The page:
ABI March 2022: Business conditions at architecture firms strengthen further
More than half of firm billings over the past year are from renovations, retrofits, rehabilitations, alterations, additions, and historic preservation work
Architecture firm billings showed strong growth in March, following more modest increases over the previous three months. The Architecture Billings Index (ABI) score of 58.0 for the month is one of the highest scores seen since the economic recovery began just over a year ago. Despite ongoing concerns about rising inflation and the war in Ukraine, business conditions remained robust at most architecture firms. Indicators of future work strengthened this month as well, most notably with the value of new design contracts, which also saw strong growth. In addition, firms reported that at the end of the first quarter of 2022, their firm’s backlogs stood at an average of 7.2 months. This was an increase of more a month from one year ago and a new all-time high since we began collecting data on backlogs in 2010. Looking at design contracts and backlogs together indicates that most firms have plenty of projects in the pipeline to keep them busy over the coming months, although finding enough employees to complete these projects remains challenging.
However, there are still substantial disparities in business conditions at architecture firms in different regions of the country. Firms located in the Northeast continued to report softening billings in March, for the seventh consecutive month. On the other hand, business conditions continued to strengthen at firms located in the Midwest and West regions and remained at robust levels for firms located in the South. Strong growth also continued at firms with a multifamily residential specialization this month, with conditions nearly returning to the high levels seen last spring. Growth continued at a moderate pace at firms with a commercial/industrial specialization, while firms with an institutional specialization saw basically flat conditions, following modest declines in billings in the three previous months.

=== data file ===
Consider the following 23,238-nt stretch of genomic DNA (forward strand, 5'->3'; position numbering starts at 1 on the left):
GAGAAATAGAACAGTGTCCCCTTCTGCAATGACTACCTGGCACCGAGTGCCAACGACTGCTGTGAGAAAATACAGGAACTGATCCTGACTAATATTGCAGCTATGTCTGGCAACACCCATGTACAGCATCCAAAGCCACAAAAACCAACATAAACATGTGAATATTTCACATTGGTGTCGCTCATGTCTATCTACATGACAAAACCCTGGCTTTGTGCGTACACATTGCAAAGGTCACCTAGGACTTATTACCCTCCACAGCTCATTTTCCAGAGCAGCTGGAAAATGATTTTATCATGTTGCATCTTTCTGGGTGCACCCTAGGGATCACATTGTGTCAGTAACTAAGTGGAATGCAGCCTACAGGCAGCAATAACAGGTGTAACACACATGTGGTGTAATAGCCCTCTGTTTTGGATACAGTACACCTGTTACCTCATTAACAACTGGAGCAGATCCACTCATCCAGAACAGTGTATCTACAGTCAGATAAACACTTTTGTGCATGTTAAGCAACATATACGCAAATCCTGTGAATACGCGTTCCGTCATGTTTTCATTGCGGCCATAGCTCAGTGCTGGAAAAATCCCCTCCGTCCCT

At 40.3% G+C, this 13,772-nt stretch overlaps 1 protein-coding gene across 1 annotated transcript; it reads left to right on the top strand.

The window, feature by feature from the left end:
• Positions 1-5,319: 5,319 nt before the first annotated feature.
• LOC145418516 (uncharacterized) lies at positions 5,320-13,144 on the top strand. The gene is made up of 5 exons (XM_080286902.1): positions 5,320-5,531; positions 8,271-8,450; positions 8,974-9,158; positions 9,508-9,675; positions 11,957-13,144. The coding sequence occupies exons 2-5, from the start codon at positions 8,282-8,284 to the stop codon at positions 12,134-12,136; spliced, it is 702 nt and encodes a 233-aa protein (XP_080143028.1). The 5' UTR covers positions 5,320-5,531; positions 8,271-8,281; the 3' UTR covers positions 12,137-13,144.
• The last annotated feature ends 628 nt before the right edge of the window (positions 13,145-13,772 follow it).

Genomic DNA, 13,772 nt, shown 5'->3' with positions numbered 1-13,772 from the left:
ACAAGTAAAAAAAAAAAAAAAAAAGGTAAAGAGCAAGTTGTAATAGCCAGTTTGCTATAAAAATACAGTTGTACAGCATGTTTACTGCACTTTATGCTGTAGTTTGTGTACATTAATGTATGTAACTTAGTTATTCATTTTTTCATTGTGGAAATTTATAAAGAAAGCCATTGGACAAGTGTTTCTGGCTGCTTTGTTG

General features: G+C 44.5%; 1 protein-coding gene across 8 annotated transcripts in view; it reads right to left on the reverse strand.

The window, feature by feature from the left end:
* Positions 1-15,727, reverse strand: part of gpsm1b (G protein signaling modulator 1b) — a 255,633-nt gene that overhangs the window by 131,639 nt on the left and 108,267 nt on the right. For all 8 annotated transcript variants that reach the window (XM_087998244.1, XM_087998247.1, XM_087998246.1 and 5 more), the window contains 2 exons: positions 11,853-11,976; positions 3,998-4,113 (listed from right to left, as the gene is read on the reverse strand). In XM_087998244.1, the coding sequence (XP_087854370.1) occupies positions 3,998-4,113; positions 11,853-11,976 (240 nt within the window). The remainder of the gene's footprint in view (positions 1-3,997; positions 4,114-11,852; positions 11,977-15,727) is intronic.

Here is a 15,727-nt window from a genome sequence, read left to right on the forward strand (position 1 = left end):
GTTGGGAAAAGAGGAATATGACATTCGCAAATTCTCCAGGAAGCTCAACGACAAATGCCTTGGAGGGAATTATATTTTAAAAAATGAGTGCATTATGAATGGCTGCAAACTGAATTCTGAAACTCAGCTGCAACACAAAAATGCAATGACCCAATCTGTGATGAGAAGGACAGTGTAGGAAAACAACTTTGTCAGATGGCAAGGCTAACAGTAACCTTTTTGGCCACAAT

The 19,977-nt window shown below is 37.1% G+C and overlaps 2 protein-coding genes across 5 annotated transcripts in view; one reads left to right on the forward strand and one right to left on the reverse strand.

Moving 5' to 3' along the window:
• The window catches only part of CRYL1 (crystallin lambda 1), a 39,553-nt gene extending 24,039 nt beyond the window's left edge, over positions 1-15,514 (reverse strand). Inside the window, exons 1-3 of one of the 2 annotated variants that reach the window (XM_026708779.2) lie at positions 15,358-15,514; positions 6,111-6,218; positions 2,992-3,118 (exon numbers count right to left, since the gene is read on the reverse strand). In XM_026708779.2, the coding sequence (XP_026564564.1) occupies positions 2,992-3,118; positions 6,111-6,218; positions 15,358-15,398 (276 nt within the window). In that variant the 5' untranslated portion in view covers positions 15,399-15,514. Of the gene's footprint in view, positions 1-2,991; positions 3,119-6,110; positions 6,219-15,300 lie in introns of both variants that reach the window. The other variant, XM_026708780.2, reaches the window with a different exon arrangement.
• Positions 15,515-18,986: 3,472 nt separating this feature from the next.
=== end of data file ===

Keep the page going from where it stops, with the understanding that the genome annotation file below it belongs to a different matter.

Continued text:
Inflation continues to increase
One of the biggest issues in the broader economy continues to be inflation, and the US Department of Labor’s measure of inflation, the Consumer Price Index (CPI), continued to increase dramatically in March, rising by 1.2% for the month and 8.5% from one year ago. The monthly increase is the largest in nearly two decades and was primarily driven by higher energy prices (largely due to the war in Ukraine) and continued increases in the prices of groceries/food at home. In a sign of optimism, core goods inflation declined in March; however, core services inflation continued to increase, as there remains strong pent-up demand for leisure travel and activities. Because of the continued growth in inflation, it looks likely that the Federal Reserve will raise interest rates again at their next two meetings in May and June, with many predicting each will be a relatively rare half point increase.
In addition, nonfarm payroll employment growth remained strong in March, adding 431,000 new positions, and it is now just 1% below the pre-pandemic peak. Notable increases in employment this month were found in the leisure/hospitality, retail, manufacturing, and professional and business services segments. Construction employment added 19,000 new jobs this month, finally returning to its pre-pandemic peak, while architecture services employment added an additional 400 new jobs in February, the most recent data available.
Firms report a strong showing on reconstruction projects